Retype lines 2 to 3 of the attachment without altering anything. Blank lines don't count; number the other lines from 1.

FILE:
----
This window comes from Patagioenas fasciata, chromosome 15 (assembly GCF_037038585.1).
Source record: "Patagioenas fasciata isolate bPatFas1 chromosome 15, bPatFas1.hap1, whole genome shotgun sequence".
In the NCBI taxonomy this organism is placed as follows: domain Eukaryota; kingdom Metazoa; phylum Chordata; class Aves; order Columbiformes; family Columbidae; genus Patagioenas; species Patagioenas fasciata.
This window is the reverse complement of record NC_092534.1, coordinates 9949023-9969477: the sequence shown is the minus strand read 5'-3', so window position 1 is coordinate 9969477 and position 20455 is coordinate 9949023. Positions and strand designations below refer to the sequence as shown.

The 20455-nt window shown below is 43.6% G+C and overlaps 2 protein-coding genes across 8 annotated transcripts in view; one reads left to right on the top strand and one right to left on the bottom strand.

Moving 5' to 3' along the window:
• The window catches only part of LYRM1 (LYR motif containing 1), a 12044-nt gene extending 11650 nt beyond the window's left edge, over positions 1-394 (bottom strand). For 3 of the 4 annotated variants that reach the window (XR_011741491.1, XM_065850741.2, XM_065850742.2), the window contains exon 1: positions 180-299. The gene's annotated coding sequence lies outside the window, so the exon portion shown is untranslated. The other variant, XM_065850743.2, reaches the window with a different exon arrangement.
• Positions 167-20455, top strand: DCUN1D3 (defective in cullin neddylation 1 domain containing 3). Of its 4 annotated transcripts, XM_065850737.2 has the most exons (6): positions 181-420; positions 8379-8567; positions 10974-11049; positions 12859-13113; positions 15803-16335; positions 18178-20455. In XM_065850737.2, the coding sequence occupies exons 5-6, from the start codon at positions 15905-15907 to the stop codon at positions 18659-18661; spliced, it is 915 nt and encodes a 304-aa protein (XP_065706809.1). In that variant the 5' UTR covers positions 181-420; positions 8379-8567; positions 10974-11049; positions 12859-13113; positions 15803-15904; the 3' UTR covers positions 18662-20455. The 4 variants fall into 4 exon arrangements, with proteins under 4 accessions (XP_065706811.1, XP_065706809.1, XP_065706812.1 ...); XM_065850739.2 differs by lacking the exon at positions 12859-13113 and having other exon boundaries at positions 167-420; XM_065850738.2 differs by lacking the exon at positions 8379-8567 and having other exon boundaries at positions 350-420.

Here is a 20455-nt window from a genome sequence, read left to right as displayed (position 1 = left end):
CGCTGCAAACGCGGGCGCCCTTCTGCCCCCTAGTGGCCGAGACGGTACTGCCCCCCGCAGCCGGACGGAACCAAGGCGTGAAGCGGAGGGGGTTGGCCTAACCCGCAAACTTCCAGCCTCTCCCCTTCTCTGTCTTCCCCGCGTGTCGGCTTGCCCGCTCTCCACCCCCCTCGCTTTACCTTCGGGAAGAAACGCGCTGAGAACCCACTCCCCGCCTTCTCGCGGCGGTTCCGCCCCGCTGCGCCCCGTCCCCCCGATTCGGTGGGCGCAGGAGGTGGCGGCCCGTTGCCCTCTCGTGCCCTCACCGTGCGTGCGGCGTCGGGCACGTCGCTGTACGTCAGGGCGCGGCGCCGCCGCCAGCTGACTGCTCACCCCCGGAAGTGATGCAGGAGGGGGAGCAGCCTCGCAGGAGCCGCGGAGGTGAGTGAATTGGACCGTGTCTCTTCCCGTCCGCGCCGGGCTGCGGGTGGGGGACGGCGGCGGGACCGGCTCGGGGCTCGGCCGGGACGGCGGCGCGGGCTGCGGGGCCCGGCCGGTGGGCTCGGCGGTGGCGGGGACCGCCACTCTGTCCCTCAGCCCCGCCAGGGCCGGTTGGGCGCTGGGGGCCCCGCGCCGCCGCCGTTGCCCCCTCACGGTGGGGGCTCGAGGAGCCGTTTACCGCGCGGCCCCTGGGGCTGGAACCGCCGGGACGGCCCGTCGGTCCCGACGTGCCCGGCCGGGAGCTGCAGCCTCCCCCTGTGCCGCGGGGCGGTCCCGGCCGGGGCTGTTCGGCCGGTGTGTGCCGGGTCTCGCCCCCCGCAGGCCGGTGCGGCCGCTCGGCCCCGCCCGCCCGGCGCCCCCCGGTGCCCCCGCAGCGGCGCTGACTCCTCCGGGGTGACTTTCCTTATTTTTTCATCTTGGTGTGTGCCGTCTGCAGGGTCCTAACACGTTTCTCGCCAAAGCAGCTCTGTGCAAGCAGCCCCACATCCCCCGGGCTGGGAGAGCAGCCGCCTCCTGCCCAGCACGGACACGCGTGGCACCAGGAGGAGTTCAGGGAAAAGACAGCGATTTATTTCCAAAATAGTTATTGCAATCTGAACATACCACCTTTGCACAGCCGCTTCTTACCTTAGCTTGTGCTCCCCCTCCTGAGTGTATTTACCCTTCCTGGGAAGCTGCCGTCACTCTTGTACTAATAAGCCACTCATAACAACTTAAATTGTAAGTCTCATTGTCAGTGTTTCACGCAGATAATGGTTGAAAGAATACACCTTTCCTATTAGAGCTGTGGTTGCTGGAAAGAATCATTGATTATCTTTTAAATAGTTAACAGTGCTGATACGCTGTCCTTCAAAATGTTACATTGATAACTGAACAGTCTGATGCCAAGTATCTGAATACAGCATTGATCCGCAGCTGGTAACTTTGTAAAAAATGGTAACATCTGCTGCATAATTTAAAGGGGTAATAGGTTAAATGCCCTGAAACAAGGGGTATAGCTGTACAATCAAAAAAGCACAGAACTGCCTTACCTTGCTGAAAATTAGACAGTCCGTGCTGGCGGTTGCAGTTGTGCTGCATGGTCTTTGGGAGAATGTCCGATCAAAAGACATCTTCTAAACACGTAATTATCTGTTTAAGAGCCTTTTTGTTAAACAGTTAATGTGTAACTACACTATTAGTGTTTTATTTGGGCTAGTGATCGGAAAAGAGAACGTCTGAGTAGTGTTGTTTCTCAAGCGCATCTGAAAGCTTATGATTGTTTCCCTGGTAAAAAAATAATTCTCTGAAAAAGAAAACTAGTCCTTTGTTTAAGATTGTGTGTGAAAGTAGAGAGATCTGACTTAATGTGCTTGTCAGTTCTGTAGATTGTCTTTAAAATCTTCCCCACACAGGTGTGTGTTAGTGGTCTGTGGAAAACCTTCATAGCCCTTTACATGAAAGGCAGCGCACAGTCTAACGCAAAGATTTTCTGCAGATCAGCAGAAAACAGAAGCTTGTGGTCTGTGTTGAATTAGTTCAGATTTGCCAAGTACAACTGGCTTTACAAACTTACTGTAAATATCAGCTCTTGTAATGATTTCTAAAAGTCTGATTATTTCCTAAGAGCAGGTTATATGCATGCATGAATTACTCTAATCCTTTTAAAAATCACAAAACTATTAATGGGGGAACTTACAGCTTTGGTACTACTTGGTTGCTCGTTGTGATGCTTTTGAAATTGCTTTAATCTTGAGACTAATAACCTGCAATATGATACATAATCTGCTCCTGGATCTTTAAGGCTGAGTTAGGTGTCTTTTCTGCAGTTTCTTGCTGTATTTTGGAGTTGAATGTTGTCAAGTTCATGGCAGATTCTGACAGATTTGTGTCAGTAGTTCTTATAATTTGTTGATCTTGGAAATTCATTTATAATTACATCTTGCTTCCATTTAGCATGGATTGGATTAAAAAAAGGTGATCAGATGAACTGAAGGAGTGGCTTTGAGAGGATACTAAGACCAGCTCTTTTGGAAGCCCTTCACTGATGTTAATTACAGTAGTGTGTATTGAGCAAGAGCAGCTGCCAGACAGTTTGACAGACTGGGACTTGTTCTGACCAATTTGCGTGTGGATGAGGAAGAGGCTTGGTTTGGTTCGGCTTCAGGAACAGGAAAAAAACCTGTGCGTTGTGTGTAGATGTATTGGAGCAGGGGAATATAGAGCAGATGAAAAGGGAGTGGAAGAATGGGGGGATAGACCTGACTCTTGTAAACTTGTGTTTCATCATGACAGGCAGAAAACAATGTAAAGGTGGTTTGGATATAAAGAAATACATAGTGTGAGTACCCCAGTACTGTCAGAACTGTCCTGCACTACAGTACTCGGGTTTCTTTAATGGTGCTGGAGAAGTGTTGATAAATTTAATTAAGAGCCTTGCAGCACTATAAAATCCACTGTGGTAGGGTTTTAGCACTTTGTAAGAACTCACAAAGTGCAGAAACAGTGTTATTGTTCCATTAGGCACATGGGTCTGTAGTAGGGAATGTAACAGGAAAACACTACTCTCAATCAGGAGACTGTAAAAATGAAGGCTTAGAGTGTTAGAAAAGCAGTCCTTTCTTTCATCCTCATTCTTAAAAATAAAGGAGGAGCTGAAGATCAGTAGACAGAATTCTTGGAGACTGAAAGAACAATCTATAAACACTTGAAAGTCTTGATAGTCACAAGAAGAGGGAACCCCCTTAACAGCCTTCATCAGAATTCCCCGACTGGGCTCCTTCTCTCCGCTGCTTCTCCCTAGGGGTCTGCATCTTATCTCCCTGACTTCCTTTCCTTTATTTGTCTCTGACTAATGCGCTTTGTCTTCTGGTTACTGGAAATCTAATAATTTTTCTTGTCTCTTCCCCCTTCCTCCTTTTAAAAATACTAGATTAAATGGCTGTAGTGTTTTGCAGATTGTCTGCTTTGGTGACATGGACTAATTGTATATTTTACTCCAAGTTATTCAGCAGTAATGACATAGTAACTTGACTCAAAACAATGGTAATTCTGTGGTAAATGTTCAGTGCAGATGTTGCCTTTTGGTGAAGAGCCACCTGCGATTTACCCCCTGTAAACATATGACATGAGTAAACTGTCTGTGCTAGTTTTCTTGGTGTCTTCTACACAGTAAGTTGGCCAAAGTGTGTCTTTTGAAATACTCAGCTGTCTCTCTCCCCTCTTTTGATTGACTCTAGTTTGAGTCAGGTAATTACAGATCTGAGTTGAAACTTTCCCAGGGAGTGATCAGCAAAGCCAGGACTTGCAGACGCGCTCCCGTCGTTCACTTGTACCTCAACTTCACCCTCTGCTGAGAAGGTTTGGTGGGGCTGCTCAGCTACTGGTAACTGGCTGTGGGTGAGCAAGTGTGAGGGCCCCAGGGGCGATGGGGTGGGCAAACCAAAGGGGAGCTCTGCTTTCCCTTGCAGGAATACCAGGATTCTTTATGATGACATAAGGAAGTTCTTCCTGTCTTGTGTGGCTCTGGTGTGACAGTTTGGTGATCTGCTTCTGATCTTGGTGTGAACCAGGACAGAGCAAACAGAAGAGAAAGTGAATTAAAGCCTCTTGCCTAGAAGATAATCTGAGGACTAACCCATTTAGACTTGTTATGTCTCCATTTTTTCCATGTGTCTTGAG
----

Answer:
Source record: "Patagioenas fasciata isolate bPatFas1 chromosome 15, bPatFas1.hap1, whole genome shotgun sequence".
In the NCBI taxonomy this organism is placed as follows: domain Eukaryota; kingdom Metazoa; phylum Chordata; class Aves; order Columbiformes; family Columbidae; genus Patagioenas; species Patagioenas fasciata.